FDA Nod For BMY's Sprycel, ARNA To Report Data In Q1, MYL Delists From TASE – Markets Insider

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(RTTNews) – Today’s Daily Dose brings you news about Arena’s progress in phase II study of Etrasimod in ulcerative colitis; expanded FDA approval of Bristol-Myers’ leukemia drug Sprycel; voluntarily delisting of Mylan’s ordinary shares from the Tel Aviv Stock Exchange and Vanda’s disappointment over Fanaptum’s failure to win the CHMP’s backing.

Read on…

Arena Pharmaceuticals Inc.’s (ARNA) phase II study of Etrasimod in ulcerative colitis has completed full enrollment of 157 patients.

The 12-week study will evaluate efficacy endpoints like improvement in the Mayo clinical score (3-component, total), response, remission and mucosal healing versus placebo, and dose response. The data from this study are expected in the first quarter of 2018.

ARNA closed Friday’s trading at $26.75, up 1.75%.

The FDA has expanded approval of Bristol-Myers Squibb Co.’s (BMY) leukemia drug Sprycel to include the treatment of children with Philadelphia chromosome-positive (Ph+) chronic myeloid leukemia (CML) in chronic phase (CP).

This approval for Sprycel in pediatric patients with Ph+ CML in chronic phase was granted under priority review, and the indication received orphan drug designation from the FDA.

Sprycel had global sales of $1.48 billion in the first nine months of 2017, up 11% over the comparable year-ago period.

BMY closed Friday’s trading at $60.86, down 1.82%.

A majority of CombiMatrix Corp.’s (CBMX) stockholders have voted to approve the previously announced merger agreement with Invitae Corp. (NVTA).

CombiMatrix entered into a definitive merger agreement with Invitae in July of this year to be acquired in an all-stock merger for approximately $33 million of combined consideration, based on a fixed price per share of Invitae’s common stock of $9.49 and subject to certain adjustments.

The merger is expected to be completed in the fourth quarter of 2017, subject to additional closing conditions. CombiMatrix would become a wholly owned subsidiary of Invitae upon closing of the proposed merger.

NVTA closed Friday’s trading at $8.62, down 4.22%.

Dual-listed Mylan N.V. (MYL) is voluntarily delisting its ordinary shares from trading on the Tel Aviv Stock Exchange (TASE). The delisting from the TASE will become effective in three months, on February 12, 2018.

Mylan listed on the TASE in November 2015, in connection with its attempt to acquire Perrigo plc (PRGO). At that time, it committed to maintaining the listing for at least one year.

Although its bid to acquire Perrigo failed, Mylan has been listed on the TASE for more than two years.

Mylan comprises 8.5% of the total value of stocks and convertible securities on the TASE, reports Israeli newspaper Haaretz.

Mylan’s Chairman of the Board Robert J. Coury noted: “Over the last two years, we have learned that many of our Israeli institutional shareholders actually hold their shares in Mylan on the NASDAQ. Further, Mylan’s holding on the TASE represents less than 3.5% of our total shareholdings and the average trading volume on the TASE is less than 3.5% of our global trading volume. Given these factors and the fact that the TASE’s trading hours and days are different from other markets, our board of directors decided at this time that it would not be in Mylan’s best interests to continue our listing on the TASE. That said, we do appreciate the ties we have forged with the Israeli institutional market.”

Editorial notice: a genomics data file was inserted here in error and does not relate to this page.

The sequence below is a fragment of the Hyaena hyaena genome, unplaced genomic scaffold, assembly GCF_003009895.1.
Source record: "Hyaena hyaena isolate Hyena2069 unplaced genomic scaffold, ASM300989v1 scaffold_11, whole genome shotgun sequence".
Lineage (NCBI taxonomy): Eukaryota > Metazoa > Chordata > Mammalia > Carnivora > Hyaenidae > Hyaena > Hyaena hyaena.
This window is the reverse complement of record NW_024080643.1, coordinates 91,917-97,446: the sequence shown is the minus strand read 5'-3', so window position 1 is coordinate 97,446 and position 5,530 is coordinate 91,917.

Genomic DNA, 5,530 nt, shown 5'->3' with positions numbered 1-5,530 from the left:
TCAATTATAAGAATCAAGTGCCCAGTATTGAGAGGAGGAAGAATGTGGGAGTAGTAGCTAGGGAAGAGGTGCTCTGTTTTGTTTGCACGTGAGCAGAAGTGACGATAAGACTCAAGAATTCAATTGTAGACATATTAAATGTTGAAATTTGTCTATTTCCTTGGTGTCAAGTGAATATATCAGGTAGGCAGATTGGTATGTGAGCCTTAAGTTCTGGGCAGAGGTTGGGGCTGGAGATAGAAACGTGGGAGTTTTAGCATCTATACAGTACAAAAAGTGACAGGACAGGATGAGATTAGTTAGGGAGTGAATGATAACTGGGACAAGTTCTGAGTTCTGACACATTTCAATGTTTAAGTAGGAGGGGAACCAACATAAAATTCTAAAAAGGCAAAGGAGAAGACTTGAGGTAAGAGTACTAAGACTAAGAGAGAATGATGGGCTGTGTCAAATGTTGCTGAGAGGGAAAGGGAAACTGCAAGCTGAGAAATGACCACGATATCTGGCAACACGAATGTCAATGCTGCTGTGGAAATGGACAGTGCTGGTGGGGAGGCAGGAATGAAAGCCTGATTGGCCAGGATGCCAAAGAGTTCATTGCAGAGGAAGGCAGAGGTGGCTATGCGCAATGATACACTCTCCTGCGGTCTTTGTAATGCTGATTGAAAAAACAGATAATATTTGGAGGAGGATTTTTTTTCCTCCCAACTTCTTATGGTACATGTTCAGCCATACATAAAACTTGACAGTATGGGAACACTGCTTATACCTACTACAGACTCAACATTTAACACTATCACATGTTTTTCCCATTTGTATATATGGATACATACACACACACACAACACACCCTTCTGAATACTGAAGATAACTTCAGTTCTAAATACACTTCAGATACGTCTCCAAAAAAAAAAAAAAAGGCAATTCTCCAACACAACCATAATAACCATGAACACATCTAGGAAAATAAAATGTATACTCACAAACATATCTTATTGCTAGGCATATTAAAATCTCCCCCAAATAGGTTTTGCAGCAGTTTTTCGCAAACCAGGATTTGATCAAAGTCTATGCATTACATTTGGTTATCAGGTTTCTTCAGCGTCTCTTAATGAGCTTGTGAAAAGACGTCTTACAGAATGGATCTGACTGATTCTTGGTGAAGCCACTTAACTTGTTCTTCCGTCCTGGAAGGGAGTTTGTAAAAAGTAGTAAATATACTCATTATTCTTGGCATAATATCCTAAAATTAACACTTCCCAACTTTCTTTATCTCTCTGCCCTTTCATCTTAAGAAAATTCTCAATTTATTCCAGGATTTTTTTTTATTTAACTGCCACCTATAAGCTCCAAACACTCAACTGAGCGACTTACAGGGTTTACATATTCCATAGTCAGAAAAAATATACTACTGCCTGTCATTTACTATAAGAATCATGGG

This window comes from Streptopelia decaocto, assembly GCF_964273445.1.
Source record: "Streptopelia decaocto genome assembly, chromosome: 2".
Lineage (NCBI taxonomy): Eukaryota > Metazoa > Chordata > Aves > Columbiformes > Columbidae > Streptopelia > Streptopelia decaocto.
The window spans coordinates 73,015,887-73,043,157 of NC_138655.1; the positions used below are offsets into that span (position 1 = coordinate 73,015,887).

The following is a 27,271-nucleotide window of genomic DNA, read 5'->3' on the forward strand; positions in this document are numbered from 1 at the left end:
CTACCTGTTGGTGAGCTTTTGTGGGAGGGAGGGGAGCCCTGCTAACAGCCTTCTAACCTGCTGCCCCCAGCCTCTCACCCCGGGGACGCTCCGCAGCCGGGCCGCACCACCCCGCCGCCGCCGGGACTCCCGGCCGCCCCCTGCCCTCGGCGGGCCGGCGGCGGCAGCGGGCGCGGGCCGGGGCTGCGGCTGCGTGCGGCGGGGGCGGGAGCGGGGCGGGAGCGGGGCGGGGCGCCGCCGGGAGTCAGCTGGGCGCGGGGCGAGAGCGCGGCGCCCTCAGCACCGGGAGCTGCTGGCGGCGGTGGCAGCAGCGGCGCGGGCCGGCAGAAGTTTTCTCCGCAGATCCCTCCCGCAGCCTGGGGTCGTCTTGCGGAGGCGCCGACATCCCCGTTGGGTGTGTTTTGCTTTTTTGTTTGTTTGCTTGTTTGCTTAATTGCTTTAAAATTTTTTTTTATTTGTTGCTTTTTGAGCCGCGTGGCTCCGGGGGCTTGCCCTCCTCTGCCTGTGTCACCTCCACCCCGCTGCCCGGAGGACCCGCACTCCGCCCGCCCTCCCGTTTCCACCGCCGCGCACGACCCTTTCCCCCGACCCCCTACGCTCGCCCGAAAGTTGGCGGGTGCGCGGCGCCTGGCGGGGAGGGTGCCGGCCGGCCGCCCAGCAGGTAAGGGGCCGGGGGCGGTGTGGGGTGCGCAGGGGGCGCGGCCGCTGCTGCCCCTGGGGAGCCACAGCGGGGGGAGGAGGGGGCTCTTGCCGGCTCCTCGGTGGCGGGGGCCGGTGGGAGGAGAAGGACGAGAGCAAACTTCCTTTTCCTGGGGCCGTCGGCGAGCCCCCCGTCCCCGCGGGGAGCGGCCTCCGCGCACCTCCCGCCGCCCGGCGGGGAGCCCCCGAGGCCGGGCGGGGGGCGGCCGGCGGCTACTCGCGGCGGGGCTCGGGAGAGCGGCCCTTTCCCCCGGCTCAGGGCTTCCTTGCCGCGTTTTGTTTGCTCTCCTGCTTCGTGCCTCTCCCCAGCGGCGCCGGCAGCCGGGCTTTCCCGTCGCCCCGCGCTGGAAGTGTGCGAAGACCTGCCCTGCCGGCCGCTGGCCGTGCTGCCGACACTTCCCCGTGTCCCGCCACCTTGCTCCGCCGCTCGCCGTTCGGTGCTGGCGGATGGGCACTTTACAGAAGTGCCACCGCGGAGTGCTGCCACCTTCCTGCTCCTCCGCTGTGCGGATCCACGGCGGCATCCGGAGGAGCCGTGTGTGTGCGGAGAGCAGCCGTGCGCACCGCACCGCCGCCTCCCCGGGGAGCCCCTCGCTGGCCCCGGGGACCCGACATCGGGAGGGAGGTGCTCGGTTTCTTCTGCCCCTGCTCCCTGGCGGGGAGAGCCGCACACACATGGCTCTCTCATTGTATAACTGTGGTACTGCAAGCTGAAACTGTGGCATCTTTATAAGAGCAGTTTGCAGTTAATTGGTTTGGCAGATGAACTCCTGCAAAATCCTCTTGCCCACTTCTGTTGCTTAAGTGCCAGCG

Mylan’s shares will continue to be listed on the NASDAQ, and all of its ordinary shares now traded on the TASE may be transferred to the NASDAQ.

MYL closed Friday’s trading at $38.16, up 0.21%.

The initial results from dose-escalation stage of a phase 1/2 study evaluating Nektar Therapeutics’ (NKTR) investigational medicine NKTR-214 plus Bristol-Myers Squibb’s (BMY) blockbuster immunotherapy drug Opdivo underscore the potential benefit of the combination across several tumor types, according to the two companies.

In PIVOT-02, the dose-escalation stage of the study, important response rates across all three tumor types – melanoma, renal cell carcinoma and non-small lung cancer – in both PD-L1 positive and PD-L1 negative patients, were observed. There were no treatment discontinuations due to adverse events or study deaths, noted the companies.

A clinical collaboration to evaluate the potential for the combination of Opdivo and NKTR-214 to show improved and sustained efficacy and tolerability above the current standard of care was signed between Nektar and Bristol-Myers Squibb last September. The costs of the combined therapy trials are being shared equally by the two companies.

NKTR closed Friday’s trading at $32.50, up 2.39%.

Vanda Pharmaceuticals Inc.’s (VNDA) request for approval of Fanaptum for the treatment of schizophrenia in adult patients in the European Union has once gain failed to win positive opinion from the Committee for Medicinal Products for Human Use, or CHMP.

In July 2017, the CHMP recommended refusal of the Fanaptum MAA, following which Vanda requested a re-examination of the initial opinion. However, the re-examination too has not done any good as it has only confirmed the refusal of the Fanaptum Marketing Authorization Application.

The drug is approved in the U.S., Israel and Mexico, under the name Fanapt, for the treatment of schizophrenia in adults.

Fanapt net product sales were $74.3 million for the full year 2016, and $55.84 million in the first nine months of 2017.

VNDA closed Friday’s trading at $13.15, down 0.75%.

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